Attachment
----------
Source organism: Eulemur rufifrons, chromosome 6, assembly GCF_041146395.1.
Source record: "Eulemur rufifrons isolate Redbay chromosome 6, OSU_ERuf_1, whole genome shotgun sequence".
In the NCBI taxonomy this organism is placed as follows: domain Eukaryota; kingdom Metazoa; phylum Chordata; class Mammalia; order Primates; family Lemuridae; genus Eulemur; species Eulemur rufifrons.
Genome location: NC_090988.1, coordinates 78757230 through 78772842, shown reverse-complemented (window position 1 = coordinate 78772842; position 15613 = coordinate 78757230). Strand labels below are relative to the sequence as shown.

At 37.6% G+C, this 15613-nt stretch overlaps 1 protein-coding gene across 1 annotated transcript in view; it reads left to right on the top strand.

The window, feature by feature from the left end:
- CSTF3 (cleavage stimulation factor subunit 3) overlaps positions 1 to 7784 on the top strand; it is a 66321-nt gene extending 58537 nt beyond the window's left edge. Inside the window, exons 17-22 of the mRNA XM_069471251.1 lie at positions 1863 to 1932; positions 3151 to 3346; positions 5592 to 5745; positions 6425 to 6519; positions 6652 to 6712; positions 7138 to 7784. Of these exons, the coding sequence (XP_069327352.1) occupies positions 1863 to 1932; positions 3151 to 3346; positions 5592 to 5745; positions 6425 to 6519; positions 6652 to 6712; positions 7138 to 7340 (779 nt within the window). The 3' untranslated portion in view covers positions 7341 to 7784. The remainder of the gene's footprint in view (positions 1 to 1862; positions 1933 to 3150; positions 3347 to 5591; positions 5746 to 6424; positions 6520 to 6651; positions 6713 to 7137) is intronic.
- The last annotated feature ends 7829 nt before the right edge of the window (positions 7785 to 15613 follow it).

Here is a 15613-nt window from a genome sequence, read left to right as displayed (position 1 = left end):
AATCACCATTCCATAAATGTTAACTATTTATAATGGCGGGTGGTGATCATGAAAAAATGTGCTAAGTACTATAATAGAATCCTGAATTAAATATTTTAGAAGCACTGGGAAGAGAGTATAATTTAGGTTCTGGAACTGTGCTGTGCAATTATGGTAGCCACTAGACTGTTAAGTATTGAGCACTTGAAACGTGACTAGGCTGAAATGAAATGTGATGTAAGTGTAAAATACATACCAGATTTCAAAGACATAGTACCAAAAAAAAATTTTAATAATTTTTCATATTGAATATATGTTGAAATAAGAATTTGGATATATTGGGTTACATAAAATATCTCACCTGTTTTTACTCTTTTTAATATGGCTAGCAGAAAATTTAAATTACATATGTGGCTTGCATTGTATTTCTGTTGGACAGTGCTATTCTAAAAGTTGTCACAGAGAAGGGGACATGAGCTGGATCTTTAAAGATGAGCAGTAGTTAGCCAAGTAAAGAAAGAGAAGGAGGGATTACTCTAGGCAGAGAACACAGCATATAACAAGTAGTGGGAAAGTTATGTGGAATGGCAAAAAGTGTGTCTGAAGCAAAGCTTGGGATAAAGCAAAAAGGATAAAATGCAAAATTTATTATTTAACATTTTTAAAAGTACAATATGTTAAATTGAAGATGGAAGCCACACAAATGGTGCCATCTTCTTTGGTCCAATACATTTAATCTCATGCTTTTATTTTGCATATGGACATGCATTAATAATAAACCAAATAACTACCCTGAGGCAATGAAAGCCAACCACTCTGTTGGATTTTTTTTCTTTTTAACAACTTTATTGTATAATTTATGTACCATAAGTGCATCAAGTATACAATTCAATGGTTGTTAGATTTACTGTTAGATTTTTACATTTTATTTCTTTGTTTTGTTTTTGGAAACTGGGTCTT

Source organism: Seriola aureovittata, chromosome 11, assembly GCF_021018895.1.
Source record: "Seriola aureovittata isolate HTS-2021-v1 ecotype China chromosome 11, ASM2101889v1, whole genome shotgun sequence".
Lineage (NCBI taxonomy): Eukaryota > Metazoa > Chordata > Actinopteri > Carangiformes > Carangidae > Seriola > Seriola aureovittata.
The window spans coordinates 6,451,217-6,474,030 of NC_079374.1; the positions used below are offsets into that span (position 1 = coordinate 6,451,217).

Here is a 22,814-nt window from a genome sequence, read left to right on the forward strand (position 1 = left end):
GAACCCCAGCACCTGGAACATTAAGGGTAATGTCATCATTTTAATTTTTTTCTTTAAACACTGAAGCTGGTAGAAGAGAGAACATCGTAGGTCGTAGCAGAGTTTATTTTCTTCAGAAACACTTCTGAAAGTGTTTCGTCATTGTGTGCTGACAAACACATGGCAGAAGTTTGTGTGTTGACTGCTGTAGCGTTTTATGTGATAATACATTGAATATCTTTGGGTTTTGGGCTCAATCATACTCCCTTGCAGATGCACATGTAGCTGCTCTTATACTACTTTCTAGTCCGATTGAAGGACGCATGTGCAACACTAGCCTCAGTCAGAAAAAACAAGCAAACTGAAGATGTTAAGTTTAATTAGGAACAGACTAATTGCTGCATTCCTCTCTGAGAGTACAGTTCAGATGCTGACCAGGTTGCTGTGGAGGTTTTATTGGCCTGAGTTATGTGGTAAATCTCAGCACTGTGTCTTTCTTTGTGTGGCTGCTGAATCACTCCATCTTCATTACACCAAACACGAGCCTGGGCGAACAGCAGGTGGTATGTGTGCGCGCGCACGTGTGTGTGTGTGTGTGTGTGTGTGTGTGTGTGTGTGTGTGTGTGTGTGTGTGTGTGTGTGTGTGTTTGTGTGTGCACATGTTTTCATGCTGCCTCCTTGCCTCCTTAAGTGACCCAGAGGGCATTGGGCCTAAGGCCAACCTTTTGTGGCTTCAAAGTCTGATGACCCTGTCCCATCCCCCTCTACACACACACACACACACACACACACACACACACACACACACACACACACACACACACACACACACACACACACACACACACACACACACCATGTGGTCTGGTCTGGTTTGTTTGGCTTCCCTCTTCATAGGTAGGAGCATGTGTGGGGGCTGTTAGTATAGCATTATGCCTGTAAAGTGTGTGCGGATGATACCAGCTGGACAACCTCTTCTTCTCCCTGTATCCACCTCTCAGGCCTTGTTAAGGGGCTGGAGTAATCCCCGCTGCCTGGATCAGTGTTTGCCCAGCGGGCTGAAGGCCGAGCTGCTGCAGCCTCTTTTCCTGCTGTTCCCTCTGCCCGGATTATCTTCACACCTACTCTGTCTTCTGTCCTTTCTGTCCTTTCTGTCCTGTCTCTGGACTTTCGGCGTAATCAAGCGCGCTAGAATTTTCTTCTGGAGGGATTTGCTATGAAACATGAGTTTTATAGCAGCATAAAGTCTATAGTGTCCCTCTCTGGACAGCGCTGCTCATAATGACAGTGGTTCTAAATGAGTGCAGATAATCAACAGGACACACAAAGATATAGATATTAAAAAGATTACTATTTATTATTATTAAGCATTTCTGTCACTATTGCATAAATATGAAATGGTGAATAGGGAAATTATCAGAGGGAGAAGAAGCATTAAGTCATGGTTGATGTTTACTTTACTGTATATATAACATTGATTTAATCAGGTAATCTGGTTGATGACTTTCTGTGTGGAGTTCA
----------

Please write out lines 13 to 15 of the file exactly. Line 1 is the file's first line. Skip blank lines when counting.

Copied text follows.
Lineage (NCBI taxonomy): Eukaryota > Metazoa > Chordata > Actinopteri > Carangiformes > Carangidae > Seriola > Seriola aureovittata.
The window spans coordinates 6,451,217-6,474,030 of NC_079374.1; the positions used below are offsets into that span (position 1 = coordinate 6,451,217).

Here is a 22,814-nt window from a genome sequence, read left to right on the forward strand (position 1 = left end):